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How a German town wants to reinvent clean energy sharing

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By illuminem briefings

· 2 min read

illuminem summarizes for you the essential news of the day. Read the full piece on DW or enjoy below:

🗞️ Driving the news: Bürgerenergie Rhein-Sieg, a German cooperative, is planning to build a new solar park on a former landfill site in Siegburg
This initiative is part of Germany's growing trend of citizen energy cooperatives, where individuals invest in renewable energy projects

🔭 The context: Germany has about 900 citizen energy communities, contributing to the EU's broader aim of decentralizing the electricity market
Members invest in these cooperatives by purchasing shares, like at Rhein-Sieg where one share costs €250, and earn dividends from the electricity produced

🌍 Why it matters for the planet: These cooperatives represent a grassroots movement towards renewable energy, which is crucial for reducing carbon emissions and combating climate change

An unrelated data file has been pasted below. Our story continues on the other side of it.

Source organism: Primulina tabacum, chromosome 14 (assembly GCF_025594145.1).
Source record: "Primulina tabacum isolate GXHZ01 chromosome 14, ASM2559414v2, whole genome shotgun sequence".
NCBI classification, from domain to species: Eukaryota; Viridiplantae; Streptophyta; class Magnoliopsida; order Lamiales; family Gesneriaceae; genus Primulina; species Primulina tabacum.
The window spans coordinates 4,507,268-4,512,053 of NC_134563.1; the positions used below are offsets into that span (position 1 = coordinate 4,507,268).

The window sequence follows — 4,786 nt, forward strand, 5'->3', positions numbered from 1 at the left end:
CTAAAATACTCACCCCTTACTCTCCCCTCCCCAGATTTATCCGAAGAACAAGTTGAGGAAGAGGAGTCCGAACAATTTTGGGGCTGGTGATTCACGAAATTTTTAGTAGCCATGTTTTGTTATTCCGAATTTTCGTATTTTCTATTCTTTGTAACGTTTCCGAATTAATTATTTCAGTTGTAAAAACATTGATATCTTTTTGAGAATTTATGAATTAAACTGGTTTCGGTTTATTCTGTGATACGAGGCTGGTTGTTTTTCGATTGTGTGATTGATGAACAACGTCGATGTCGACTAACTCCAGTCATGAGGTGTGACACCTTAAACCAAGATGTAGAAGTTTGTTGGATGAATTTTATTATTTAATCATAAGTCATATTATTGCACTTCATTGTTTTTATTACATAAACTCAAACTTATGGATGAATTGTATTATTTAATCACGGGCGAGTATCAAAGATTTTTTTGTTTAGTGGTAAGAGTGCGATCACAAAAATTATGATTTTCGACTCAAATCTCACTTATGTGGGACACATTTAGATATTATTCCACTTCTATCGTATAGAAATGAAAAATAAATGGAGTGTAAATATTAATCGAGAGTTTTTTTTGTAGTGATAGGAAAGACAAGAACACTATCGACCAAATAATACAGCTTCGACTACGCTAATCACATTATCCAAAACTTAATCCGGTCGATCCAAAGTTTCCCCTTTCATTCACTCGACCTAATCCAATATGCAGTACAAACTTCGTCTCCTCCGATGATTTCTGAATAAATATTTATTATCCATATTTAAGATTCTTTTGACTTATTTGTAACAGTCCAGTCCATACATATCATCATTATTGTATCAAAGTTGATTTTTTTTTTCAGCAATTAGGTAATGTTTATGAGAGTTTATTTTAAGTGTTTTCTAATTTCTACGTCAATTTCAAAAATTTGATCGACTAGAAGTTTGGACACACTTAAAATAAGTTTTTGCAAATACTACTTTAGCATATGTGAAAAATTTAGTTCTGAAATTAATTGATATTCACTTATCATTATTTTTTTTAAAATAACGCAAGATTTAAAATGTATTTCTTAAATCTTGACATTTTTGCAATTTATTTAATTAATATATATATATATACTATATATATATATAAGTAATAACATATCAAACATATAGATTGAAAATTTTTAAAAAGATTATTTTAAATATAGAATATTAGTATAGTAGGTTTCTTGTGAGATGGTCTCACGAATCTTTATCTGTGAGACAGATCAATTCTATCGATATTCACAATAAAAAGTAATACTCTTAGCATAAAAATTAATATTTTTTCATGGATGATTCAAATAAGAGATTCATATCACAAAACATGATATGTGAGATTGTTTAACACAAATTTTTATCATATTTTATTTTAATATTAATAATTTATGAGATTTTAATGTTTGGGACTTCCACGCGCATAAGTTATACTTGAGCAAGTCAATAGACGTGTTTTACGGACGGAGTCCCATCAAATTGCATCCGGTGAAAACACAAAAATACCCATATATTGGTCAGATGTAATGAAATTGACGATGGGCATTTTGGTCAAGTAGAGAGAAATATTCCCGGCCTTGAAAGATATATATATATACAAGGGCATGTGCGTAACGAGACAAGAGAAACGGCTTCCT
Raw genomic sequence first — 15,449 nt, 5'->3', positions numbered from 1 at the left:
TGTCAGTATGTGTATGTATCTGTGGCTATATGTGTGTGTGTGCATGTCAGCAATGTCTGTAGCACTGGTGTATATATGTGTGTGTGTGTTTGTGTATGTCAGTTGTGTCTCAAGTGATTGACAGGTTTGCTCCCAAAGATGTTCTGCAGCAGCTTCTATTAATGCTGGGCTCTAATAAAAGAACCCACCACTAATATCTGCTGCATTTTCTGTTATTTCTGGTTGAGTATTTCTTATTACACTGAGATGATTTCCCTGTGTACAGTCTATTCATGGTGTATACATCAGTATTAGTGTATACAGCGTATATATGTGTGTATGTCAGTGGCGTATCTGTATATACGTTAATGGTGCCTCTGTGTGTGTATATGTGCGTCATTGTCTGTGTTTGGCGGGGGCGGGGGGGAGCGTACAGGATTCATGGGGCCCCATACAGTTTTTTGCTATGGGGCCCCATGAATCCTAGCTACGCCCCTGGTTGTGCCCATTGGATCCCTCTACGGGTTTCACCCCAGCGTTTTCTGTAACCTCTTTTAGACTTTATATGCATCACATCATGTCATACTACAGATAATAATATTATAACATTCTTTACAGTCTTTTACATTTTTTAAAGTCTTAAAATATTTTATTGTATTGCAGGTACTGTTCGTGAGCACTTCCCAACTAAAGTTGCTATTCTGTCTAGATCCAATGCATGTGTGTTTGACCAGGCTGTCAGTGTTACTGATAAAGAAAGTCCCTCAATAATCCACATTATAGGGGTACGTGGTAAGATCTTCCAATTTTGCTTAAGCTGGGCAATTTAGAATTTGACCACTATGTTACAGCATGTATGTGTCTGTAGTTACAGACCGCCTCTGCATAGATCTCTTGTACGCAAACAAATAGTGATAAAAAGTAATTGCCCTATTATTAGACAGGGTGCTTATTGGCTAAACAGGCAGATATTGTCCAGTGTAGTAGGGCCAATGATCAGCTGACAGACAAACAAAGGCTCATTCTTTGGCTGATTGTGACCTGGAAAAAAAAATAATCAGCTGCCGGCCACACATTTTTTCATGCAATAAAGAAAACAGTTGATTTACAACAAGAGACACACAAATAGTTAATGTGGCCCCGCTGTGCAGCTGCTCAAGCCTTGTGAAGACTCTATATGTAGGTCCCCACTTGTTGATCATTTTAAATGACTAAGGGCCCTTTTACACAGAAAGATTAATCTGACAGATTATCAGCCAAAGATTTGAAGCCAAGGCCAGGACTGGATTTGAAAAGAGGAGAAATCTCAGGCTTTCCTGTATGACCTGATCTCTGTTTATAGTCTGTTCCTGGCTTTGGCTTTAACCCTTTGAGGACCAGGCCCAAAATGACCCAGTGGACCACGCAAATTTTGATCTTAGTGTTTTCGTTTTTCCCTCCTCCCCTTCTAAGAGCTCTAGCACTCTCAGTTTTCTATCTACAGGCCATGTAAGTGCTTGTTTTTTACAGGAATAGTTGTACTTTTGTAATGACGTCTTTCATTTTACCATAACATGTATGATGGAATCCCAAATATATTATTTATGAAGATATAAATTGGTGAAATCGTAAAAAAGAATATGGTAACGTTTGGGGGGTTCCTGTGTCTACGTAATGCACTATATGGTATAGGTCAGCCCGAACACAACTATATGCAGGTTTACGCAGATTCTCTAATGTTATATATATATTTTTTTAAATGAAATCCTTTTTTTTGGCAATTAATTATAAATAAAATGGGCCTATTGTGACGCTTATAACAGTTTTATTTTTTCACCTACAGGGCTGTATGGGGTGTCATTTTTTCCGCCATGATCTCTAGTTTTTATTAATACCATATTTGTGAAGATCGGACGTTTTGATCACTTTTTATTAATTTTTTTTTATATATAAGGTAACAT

However, challenges in Germany, like the inability to use the public grid for energy sharing and high levies, hinder the potential impact of these initiatives

⏭️ What's next: There is a call for the German government to create financial incentives and reduce levies for citizen energy, making it more viable and widespread

💬 One quote: "At the moment, you're not even allowed to give away self-generated electricity to your next-door neighbor," (Thomas Schmitz, volunteer director of the Rhein-Sieg co-op)

📈 One stat: There are approximately 9,000 citizen energy communities across the European Union

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